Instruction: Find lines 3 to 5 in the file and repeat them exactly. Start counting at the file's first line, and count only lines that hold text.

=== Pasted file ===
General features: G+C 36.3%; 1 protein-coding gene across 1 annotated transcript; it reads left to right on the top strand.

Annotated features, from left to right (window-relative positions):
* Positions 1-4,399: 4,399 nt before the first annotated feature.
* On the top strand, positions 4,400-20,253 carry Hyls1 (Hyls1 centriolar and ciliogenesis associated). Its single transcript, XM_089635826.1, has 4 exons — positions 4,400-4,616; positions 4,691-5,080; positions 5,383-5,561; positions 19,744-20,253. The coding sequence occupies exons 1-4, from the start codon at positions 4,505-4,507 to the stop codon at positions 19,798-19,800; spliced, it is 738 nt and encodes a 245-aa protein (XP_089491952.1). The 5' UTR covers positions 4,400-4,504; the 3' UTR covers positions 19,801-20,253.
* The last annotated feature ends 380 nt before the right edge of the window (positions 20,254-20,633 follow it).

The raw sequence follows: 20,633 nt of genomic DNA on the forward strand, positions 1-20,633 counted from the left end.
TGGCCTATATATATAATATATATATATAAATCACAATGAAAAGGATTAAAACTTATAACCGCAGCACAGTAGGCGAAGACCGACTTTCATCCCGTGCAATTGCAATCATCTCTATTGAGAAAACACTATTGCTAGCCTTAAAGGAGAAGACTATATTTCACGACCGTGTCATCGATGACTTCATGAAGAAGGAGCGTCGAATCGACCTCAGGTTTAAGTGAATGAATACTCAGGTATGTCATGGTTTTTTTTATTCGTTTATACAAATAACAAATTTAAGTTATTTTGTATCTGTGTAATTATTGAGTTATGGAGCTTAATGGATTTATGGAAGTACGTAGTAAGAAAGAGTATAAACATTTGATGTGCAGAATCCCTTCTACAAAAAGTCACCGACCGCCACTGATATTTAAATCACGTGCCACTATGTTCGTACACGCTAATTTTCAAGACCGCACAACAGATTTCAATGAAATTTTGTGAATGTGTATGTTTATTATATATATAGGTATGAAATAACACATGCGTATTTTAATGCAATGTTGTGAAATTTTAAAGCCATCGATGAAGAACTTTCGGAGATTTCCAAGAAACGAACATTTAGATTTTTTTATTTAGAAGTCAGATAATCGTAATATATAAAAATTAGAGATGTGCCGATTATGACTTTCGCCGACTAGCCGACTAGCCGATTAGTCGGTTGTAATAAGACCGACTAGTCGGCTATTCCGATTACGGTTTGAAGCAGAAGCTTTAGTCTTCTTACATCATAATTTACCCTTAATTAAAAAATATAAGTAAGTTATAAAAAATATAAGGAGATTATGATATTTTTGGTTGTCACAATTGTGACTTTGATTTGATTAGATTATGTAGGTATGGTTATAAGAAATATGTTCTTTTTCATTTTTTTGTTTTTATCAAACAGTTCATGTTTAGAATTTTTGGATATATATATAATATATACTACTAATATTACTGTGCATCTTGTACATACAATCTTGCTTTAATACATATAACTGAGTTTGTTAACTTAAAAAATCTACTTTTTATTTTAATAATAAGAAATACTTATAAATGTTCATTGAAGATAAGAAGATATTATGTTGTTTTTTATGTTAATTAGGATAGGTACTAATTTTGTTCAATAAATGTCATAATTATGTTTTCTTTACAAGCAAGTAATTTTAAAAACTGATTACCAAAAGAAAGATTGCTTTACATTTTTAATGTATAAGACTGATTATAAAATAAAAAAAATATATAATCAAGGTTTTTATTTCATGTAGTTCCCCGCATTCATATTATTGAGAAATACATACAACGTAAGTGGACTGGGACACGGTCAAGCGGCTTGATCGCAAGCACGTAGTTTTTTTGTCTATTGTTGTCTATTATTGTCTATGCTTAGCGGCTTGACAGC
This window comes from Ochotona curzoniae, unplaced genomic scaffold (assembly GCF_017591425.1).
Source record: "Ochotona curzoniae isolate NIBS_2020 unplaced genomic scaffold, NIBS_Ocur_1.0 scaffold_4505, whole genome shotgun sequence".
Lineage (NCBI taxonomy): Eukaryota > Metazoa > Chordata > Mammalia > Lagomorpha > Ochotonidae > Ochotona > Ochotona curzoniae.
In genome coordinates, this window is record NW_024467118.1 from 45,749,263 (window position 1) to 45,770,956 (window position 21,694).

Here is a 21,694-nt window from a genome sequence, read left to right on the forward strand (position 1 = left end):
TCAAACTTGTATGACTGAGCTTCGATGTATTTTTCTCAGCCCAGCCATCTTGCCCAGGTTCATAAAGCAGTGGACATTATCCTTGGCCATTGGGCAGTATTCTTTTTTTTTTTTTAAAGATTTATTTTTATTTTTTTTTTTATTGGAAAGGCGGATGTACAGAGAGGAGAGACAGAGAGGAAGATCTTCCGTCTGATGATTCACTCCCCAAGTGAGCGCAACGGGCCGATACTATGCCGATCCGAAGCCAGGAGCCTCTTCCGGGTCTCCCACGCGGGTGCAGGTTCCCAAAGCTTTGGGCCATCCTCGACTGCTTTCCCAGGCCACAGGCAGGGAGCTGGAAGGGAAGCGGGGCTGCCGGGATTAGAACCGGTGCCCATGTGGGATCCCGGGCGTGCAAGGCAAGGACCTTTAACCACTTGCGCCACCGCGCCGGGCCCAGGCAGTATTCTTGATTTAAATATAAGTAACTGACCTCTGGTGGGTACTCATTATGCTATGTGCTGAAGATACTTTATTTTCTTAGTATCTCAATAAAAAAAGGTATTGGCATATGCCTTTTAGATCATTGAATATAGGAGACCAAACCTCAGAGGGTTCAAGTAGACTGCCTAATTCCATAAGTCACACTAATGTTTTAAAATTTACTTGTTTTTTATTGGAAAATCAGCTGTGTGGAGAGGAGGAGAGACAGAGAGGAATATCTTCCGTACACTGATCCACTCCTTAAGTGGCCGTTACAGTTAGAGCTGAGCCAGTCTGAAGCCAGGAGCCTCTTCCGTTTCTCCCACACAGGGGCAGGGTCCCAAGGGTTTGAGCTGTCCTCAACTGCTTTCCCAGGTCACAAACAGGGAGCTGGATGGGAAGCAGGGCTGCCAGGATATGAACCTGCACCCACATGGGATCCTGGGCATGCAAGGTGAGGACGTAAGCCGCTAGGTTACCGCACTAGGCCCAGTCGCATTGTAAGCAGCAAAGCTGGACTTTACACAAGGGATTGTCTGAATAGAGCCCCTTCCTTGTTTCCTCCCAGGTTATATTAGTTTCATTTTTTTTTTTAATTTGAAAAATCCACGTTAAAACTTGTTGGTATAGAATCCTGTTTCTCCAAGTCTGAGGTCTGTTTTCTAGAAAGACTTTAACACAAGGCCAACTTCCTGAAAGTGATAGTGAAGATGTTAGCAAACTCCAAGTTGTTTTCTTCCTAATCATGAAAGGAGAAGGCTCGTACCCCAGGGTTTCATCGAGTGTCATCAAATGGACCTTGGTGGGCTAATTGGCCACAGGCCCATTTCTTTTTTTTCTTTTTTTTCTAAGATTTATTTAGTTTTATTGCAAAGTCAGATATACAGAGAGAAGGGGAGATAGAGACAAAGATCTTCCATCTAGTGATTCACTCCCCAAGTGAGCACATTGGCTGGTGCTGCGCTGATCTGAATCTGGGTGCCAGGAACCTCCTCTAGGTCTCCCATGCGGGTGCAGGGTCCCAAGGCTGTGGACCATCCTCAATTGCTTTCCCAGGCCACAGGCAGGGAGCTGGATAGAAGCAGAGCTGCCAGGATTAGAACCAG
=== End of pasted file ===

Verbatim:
* Positions 1-4,399: 4,399 nt before the first annotated feature.
* On the top strand, positions 4,400-20,253 carry Hyls1 (Hyls1 centriolar and ciliogenesis associated). Its single transcript, XM_089635826.1, has 4 exons — positions 4,400-4,616; positions 4,691-5,080; positions 5,383-5,561; positions 19,744-20,253. The coding sequence occupies exons 1-4, from the start codon at positions 4,505-4,507 to the stop codon at positions 19,798-19,800; spliced, it is 738 nt and encodes a 245-aa protein (XP_089491952.1). The 5' UTR covers positions 4,400-4,504; the 3' UTR covers positions 19,801-20,253.
* The last annotated feature ends 380 nt before the right edge of the window (positions 20,254-20,633 follow it).